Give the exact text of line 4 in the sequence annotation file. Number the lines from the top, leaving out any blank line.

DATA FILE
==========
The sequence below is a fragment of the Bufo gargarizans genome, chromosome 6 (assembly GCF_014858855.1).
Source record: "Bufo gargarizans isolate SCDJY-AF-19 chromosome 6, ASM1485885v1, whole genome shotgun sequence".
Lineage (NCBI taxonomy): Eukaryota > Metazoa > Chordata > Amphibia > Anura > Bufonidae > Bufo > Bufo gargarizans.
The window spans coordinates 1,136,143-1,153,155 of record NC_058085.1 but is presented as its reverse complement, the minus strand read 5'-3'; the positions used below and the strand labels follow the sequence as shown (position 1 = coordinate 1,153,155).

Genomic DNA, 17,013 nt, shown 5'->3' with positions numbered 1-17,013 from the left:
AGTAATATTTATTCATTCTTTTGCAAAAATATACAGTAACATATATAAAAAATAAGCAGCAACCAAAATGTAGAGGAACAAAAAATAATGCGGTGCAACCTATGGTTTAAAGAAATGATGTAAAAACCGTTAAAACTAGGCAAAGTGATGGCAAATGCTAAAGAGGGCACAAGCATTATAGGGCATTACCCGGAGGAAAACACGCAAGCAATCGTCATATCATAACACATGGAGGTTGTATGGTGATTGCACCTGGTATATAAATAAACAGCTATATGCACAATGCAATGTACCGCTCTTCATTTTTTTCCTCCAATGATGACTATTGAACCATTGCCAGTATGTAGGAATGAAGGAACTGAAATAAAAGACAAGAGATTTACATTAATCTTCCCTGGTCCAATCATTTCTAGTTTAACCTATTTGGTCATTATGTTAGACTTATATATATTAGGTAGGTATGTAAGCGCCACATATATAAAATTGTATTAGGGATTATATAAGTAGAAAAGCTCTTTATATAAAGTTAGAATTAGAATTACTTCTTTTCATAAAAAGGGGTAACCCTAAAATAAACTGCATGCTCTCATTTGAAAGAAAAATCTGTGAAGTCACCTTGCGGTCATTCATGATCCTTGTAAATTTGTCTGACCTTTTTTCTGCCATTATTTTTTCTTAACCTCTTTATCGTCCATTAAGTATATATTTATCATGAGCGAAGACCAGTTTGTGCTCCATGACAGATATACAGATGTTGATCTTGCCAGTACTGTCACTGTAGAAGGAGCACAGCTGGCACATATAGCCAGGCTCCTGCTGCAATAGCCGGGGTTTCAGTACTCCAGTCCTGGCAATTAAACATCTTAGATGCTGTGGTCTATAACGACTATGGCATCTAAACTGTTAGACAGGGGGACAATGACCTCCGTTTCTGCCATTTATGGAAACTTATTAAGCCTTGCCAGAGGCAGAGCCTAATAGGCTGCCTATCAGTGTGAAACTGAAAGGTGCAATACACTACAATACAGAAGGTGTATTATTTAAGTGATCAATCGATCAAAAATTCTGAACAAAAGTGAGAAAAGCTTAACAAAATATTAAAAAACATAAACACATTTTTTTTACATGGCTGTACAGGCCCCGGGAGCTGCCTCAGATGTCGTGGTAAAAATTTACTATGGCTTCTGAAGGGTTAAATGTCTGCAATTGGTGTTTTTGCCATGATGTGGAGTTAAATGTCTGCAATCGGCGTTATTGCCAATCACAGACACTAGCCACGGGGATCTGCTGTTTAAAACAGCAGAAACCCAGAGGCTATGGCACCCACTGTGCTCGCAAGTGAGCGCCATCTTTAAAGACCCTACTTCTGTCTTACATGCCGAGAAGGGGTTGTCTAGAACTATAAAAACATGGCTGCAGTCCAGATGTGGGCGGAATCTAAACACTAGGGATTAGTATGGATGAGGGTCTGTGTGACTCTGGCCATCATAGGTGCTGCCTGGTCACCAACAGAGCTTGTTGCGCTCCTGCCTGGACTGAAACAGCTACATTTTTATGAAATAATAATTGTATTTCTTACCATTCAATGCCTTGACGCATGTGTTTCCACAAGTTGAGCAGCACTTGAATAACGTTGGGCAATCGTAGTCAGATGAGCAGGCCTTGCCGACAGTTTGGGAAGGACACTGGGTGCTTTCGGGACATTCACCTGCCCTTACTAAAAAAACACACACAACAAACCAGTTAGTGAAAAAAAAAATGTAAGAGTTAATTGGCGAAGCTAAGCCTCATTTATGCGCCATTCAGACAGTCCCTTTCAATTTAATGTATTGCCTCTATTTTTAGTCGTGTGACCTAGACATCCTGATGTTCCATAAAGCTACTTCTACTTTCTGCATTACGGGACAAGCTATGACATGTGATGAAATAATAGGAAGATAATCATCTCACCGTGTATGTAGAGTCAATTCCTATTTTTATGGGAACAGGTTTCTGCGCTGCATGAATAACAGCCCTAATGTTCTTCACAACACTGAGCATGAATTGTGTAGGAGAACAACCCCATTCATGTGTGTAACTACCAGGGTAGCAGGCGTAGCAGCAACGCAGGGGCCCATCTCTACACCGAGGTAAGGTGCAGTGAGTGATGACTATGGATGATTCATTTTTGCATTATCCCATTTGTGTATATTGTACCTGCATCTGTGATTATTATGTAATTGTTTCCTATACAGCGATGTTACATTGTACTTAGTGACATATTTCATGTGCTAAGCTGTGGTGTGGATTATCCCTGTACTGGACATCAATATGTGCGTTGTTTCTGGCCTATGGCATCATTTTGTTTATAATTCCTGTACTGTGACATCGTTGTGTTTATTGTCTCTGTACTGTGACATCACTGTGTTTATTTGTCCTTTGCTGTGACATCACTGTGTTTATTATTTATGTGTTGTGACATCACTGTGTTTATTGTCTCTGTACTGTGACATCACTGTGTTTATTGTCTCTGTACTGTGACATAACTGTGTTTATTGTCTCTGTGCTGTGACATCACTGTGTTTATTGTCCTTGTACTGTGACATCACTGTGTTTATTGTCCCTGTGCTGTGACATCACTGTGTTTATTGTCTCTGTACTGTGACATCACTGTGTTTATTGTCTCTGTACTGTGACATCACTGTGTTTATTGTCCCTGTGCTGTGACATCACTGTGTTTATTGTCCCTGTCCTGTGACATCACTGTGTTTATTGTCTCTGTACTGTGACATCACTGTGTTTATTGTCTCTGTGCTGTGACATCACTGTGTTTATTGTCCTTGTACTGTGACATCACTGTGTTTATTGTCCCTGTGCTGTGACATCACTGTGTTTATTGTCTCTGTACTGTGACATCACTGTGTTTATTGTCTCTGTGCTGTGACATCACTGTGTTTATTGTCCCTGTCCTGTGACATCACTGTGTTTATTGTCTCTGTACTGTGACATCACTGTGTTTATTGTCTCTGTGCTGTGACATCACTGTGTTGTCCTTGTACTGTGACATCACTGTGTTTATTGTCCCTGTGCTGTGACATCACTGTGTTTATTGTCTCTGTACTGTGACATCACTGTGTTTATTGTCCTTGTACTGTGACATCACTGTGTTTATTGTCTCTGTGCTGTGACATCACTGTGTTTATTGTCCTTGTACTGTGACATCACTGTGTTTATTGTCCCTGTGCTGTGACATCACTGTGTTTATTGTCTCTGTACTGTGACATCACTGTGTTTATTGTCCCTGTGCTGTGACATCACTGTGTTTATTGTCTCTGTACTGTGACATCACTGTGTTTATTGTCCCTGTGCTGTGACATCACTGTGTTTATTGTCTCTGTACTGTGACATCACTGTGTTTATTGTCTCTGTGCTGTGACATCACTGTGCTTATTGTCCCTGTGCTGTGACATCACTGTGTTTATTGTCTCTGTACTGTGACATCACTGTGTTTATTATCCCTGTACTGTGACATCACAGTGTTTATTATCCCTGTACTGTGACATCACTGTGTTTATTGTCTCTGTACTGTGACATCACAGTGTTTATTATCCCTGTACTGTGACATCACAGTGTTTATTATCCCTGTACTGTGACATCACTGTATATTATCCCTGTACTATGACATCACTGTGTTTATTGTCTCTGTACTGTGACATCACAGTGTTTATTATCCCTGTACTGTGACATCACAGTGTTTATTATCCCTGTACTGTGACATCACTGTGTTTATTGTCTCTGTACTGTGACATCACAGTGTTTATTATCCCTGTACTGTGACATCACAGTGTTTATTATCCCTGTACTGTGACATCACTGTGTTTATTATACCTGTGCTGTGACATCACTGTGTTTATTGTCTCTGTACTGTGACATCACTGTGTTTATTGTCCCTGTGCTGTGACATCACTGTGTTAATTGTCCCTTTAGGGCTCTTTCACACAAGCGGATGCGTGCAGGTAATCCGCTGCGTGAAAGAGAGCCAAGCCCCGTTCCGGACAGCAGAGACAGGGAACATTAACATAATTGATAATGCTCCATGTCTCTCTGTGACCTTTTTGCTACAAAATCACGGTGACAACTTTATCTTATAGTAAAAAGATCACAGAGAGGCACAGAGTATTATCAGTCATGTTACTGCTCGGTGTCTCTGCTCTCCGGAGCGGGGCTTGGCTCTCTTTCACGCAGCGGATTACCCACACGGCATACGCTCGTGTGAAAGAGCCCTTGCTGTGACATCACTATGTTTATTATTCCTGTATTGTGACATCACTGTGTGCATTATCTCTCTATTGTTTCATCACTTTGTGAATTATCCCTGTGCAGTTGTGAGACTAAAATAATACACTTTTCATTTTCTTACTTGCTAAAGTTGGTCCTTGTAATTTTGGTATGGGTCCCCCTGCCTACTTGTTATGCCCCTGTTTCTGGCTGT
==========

The window spans coordinates 1,136,143-1,153,155 of record NC_058085.1 but is presented as its reverse complement, the minus strand read 5'-3'; the positions used below and the strand labels follow the sequence as shown (position 1 = coordinate 1,153,155).